Hire Purchase and Leasing

keithy1978keithy1978 Feels At HomeRegistered Posts: 36
Hi Guys/Gals,
My mind has gone blank!
I understand the difference between Hire Purchase and Leasing but what is the accounting treatment?

For HP is it an expense in the P/L and does not get listed as an asset until ownership is acquired, similarly for Leasing it is listed as an asset with depreciation applied and payments from the P/L?

Comments

  • HayleyMHayleyM Feels At Home Registered Posts: 63
    Hi,

    I think it is as below:

    Finance & Operating leases - the legal ownership remains with the lessor. Therfore you DR P&L account with the leasing payments that you pay to the lessor and CR the lessor account. There is nothing recorded in the balance sheet as you do not capitalise assets under these leases.

    Hire Purchase Agreement - At the end of the HP period, ownership of the asset usually passes from the finance company to the business. Therefore it is treated as a capital cost. The final account show:

    In the balance sheet:
    Cost of asset capitalised
    Provision for depreciation
    Liability to lessor for capital amount of fixed asset split between long term & current liabilities

    In the profit & loss account:
    Depreciation of fixed asset
    Interest due for the year to lessor

    Hope this helps!

    If I am wrong, can someone please let me know? :001_smile:

    Good luck :thumbup1:
  • Mog17Mog17 Feels At Home Registered Posts: 91
    HayleyM wrote: »
    Hi,

    I think it is as below:

    Finance & Operating leases - the legal ownership remains with the lessor. Therfore you DR P&L account with the leasing payments that you pay to the lessor and CR the lessor account. There is nothing recorded in the balance sheet as you do not capitalise assets under these leases.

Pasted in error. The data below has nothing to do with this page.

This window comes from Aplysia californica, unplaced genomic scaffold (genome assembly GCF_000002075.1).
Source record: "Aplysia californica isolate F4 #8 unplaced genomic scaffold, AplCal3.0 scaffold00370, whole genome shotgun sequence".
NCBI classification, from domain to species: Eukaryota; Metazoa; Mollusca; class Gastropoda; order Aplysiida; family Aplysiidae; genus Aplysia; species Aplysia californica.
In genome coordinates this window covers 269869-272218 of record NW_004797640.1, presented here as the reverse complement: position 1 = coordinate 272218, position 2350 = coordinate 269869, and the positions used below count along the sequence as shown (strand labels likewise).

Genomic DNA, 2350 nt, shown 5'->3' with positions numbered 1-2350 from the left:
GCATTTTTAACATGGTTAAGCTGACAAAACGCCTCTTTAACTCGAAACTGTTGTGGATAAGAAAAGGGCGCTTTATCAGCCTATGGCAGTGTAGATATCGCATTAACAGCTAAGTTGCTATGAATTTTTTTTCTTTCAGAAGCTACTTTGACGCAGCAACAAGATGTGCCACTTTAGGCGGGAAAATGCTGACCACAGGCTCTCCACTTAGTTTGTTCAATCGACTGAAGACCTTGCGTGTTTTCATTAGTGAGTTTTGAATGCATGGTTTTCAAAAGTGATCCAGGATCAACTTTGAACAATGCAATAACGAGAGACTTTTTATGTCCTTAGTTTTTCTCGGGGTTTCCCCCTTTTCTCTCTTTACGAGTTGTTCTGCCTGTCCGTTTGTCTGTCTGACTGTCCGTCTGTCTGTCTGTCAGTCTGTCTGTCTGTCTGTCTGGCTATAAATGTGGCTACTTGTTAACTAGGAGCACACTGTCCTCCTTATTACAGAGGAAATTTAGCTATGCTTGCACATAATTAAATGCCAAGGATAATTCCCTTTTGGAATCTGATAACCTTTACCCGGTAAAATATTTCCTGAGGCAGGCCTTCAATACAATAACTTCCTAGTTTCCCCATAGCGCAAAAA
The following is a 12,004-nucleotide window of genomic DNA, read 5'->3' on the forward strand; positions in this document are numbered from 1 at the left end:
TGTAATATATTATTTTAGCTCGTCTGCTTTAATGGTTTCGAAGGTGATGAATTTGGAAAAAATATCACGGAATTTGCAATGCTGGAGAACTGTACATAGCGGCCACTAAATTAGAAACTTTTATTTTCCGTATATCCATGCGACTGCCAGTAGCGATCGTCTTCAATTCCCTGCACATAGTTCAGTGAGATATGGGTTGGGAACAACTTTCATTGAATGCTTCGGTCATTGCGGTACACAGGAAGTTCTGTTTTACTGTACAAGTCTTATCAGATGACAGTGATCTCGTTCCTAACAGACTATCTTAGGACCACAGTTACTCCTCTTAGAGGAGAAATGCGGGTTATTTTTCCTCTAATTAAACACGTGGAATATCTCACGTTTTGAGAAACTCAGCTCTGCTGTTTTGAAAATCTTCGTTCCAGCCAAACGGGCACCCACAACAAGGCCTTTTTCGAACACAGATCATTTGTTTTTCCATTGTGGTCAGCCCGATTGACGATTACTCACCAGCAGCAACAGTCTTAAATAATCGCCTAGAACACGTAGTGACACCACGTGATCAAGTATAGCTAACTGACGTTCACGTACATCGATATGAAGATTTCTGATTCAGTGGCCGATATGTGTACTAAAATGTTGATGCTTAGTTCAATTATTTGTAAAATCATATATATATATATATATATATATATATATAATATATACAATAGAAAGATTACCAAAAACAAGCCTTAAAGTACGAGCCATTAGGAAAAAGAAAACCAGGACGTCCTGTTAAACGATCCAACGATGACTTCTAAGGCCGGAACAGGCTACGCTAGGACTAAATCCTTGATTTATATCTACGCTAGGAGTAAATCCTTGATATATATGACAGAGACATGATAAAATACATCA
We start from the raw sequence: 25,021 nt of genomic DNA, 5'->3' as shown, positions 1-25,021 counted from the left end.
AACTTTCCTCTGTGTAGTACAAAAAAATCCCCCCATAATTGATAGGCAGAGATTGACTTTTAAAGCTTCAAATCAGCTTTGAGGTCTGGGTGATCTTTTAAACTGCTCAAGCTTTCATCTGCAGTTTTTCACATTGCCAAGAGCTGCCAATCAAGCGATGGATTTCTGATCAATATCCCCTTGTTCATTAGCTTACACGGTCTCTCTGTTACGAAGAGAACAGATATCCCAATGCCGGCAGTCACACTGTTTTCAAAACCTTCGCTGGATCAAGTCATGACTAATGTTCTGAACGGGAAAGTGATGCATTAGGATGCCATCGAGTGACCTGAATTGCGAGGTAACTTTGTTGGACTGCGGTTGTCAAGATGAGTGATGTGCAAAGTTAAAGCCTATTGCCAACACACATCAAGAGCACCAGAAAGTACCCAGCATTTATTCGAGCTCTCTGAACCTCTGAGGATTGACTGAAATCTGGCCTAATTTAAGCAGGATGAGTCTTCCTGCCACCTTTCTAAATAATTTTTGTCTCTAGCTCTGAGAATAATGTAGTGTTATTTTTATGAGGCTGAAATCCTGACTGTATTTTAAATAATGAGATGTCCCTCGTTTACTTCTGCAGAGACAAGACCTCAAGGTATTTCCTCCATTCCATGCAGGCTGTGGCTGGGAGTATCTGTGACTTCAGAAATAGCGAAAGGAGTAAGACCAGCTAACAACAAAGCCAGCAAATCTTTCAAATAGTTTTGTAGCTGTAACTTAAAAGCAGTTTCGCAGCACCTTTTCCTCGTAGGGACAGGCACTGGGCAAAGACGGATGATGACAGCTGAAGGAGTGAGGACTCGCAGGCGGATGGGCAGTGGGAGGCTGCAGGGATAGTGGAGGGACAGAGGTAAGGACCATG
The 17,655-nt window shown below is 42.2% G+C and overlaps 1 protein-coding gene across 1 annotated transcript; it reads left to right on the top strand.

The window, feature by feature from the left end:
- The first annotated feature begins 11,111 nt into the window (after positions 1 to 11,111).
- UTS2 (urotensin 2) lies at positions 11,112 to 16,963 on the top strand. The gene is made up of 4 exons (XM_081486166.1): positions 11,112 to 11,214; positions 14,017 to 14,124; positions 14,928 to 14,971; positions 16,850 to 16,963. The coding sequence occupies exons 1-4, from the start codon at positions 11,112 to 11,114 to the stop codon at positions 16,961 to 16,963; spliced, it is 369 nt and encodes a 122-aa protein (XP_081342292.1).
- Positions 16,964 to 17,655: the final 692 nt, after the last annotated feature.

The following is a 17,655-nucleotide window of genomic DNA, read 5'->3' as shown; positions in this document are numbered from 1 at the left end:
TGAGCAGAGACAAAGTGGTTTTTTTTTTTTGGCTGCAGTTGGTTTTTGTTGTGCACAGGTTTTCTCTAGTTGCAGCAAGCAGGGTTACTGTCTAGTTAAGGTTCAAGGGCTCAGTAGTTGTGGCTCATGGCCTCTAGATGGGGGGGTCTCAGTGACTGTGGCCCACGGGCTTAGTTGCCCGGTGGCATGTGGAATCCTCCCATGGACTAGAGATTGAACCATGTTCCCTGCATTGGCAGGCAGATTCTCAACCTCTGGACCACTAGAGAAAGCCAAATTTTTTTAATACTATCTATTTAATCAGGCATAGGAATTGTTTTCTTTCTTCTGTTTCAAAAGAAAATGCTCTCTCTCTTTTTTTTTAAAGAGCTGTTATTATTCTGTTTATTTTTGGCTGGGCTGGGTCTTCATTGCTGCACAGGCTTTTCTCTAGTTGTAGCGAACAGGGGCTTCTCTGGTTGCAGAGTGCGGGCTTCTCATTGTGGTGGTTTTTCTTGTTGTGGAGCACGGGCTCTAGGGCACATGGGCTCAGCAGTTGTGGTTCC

Hire Purchase Agreement - At the end of the HP period, ownership of the asset usually passes from the finance company to the business. Therefore it is treated as a capital cost. The final account show:

    In the balance sheet:
    Cost of asset capitalised
    Provision for depreciation
    Liability to lessor for capital amount of fixed asset split between long term & current liabilities

    In the profit & loss account:
    Depreciation of fixed asset
    Interest due for the year to lessor

    Hope this helps!

    If I am wrong, can someone please let me know? :001_smile:

    Good luck :thumbup1:

    Hi Hayley, thanks for that. I was wondering how you'd deal with HP stuff in terms of capitalising etc as there isn't anything on it in my study text at all!!!
  • Bookworm55Bookworm55 Trusted Regular Registered Posts: 479
    No, sorry. You've made a small but crucial mistake.
    Finance & Operating leases - the legal ownership remains with the lessor. Therfore you DR P&L account with the leasing payments that you pay to the lessor and CR the lessor account. There is nothing recorded in the balance sheet as you do not capitalise assets under these leases.

    Operating leases work that way. Finance leases do not. You are right in that legal ownership remains with the lessor in both cases. But the accounting procedure for finance leases is as though the lessee owened the asset.
    Hire Purchase Agreement - At the end of the HP period, ownership of the asset usually passes from the finance company to the business. Therefore it is treated as a capital cost.

    That's right. A Hire-Purchase agreement is an example of a finance lease. All finance leases are accounted for like that. I don't remember how much detail you need for AAT, but it looks a bit like this:

    Capitalise the asset
    Depreciate it over its useful life

    Capitalise the liability
    Reduce it over the life of the asset as repayments are made

    P&L will have depreciation and payments to the lessor.